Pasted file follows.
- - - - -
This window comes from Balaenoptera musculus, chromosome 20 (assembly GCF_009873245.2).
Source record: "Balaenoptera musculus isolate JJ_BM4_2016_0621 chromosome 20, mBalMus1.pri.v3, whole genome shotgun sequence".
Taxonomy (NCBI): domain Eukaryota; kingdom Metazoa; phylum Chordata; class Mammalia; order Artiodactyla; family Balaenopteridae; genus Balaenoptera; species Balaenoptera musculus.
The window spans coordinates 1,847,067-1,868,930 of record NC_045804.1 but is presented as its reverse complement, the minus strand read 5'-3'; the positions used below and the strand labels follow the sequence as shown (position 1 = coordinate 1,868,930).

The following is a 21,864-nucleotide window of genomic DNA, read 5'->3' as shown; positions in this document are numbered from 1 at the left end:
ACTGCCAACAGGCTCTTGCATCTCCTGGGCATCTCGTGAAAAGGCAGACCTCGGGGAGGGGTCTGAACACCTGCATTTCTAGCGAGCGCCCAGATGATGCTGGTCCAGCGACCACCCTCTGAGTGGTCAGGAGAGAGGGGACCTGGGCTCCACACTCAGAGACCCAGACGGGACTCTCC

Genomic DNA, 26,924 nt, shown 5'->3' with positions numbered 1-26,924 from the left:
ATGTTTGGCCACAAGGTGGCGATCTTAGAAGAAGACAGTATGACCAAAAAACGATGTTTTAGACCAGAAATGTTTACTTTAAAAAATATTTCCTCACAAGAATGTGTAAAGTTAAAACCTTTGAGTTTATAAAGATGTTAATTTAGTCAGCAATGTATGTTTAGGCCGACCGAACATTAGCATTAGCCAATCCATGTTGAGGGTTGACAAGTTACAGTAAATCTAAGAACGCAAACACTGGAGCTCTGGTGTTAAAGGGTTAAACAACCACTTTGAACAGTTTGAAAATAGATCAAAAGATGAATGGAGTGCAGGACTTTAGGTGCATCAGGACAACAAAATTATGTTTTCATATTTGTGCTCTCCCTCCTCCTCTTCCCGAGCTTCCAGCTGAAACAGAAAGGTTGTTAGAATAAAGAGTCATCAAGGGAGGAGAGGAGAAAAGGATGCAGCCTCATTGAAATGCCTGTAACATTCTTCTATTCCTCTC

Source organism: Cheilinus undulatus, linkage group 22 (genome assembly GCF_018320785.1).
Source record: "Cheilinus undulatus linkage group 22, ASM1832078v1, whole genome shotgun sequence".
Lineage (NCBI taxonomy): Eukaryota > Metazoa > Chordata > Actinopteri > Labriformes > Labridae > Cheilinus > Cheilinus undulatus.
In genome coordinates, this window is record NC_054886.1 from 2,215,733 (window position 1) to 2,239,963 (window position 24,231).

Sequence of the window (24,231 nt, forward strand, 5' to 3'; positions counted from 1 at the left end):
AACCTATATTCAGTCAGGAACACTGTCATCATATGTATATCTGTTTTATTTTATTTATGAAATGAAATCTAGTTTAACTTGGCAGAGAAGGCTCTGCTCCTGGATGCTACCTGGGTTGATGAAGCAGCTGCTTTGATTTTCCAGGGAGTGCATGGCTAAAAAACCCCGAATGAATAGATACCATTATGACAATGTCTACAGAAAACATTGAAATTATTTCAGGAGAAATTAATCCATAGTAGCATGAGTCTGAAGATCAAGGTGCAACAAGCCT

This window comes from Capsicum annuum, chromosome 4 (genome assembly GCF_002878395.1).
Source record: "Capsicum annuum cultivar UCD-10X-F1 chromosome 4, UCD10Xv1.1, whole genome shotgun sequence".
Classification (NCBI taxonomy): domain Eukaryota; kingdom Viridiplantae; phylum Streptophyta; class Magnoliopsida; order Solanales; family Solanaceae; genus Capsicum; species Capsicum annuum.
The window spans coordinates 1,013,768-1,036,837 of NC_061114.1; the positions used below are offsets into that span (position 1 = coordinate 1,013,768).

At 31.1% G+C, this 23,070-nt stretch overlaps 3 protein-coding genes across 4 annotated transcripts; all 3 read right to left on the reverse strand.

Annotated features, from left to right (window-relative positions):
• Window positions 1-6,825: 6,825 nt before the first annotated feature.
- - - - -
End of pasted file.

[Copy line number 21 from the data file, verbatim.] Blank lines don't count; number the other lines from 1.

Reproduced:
• Window positions 1-6,825: 6,825 nt before the first annotated feature.